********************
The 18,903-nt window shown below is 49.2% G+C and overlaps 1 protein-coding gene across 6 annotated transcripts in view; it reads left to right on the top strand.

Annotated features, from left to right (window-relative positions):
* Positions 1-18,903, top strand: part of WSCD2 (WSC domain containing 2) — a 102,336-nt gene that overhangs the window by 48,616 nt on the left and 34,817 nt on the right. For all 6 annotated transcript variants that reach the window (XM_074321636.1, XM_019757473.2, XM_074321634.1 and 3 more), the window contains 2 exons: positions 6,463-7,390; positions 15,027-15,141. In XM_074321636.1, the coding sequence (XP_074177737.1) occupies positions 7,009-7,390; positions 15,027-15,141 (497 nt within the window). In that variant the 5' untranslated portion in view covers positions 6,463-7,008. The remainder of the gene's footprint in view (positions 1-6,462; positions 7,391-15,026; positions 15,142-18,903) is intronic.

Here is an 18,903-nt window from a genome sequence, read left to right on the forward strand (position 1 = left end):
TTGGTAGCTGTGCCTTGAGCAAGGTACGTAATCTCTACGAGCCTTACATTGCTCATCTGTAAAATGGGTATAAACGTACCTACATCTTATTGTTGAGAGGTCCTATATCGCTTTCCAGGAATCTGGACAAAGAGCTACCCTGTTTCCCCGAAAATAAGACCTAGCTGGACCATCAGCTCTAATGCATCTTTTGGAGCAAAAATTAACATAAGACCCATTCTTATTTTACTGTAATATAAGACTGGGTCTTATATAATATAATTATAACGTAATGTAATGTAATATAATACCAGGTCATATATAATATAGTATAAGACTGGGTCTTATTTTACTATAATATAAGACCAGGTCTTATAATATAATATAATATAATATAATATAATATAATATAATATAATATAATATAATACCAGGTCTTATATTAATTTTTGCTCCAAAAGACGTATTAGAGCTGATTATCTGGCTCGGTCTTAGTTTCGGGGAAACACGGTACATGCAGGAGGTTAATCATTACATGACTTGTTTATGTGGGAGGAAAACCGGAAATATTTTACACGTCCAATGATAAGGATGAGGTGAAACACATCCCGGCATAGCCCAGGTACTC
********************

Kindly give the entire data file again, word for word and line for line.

The 18,903-nt window shown below is 49.2% G+C and overlaps 1 protein-coding gene across 6 annotated transcripts in view; it reads left to right on the top strand.

Annotated features, from left to right (window-relative positions):
* Positions 1-18,903, top strand: part of WSCD2 (WSC domain containing 2) — a 102,336-nt gene that overhangs the window by 48,616 nt on the left and 34,817 nt on the right. For all 6 annotated transcript variants that reach the window (XM_074321636.1, XM_019757473.2, XM_074321634.1 and 3 more), the window contains 2 exons: positions 6,463-7,390; positions 15,027-15,141. In XM_074321636.1, the coding sequence (XP_074177737.1) occupies positions 7,009-7,390; positions 15,027-15,141 (497 nt within the window). In that variant the 5' untranslated portion in view covers positions 6,463-7,008. The remainder of the gene's footprint in view (positions 1-6,462; positions 7,391-15,026; positions 15,142-18,903) is intronic.

Here is an 18,903-nt window from a genome sequence, read left to right on the forward strand (position 1 = left end):
TTGGTAGCTGTGCCTTGAGCAAGGTACGTAATCTCTACGAGCCTTACATTGCTCATCTGTAAAATGGGTATAAACGTACCTACATCTTATTGTTGAGAGGTCCTATATCGCTTTCCAGGAATCTGGACAAAGAGCTACCCTGTTTCCCCGAAAATAAGACCTAGCTGGACCATCAGCTCTAATGCATCTTTTGGAGCAAAAATTAACATAAGACCCATTCTTATTTTACTGTAATATAAGACTGGGTCTTATATAATATAATTATAACGTAATGTAATGTAATATAATACCAGGTCATATATAATATAGTATAAGACTGGGTCTTATTTTACTATAATATAAGACCAGGTCTTATAATATAATATAATATAATATAATATAATATAATATAATATAATATAATATAATACCAGGTCTTATATTAATTTTTGCTCCAAAAGACGTATTAGAGCTGATTATCTGGCTCGGTCTTAGTTTCGGGGAAACACGGTACATGCAGGAGGTTAATCATTACATGACTTGTTTATGTGGGAGGAAAACCGGAAATATTTTACACGTCCAATGATAAGGATGAGGTGAAACACATCCCGGCATAGCCCAGGTACTC